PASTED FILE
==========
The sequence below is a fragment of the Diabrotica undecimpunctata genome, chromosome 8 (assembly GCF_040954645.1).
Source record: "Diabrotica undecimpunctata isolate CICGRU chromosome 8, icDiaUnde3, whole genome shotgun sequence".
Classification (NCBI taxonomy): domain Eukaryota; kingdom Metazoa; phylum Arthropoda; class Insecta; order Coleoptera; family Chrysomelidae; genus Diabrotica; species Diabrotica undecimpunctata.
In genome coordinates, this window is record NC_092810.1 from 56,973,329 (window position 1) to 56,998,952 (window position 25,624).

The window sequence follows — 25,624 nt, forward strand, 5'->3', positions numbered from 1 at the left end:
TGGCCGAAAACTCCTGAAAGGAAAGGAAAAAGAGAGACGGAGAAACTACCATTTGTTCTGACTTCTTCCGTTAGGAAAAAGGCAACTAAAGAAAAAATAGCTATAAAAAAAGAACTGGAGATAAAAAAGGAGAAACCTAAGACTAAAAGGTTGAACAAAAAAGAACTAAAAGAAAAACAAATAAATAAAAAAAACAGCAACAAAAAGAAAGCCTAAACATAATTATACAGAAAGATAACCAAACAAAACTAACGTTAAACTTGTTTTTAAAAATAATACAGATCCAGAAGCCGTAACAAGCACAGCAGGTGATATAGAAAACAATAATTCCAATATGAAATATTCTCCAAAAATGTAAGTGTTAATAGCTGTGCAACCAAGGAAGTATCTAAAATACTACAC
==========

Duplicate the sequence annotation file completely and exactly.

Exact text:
The sequence below is a fragment of the Diabrotica undecimpunctata genome, chromosome 8 (assembly GCF_040954645.1).
Source record: "Diabrotica undecimpunctata isolate CICGRU chromosome 8, icDiaUnde3, whole genome shotgun sequence".
Classification (NCBI taxonomy): domain Eukaryota; kingdom Metazoa; phylum Arthropoda; class Insecta; order Coleoptera; family Chrysomelidae; genus Diabrotica; species Diabrotica undecimpunctata.
In genome coordinates, this window is record NC_092810.1 from 56,973,329 (window position 1) to 56,998,952 (window position 25,624).

The window sequence follows — 25,624 nt, forward strand, 5'->3', positions numbered from 1 at the left end:
TGGCCGAAAACTCCTGAAAGGAAAGGAAAAAGAGAGACGGAGAAACTACCATTTGTTCTGACTTCTTCCGTTAGGAAAAAGGCAACTAAAGAAAAAATAGCTATAAAAAAAGAACTGGAGATAAAAAAGGAGAAACCTAAGACTAAAAGGTTGAACAAAAAAGAACTAAAAGAAAAACAAATAAATAAAAAAAACAGCAACAAAAAGAAAGCCTAAACATAATTATACAGAAAGATAACCAAACAAAACTAACGTTAAACTTGTTTTTAAAAATAATACAGATCCAGAAGCCGTAACAAGCACAGCAGGTGATATAGAAAACAATAATTCCAATATGAAATATTCTCCAAAAATGTAAGTGTTAATAGCTGTGCAACCAAGGAAGTATCTAAAATACTACAC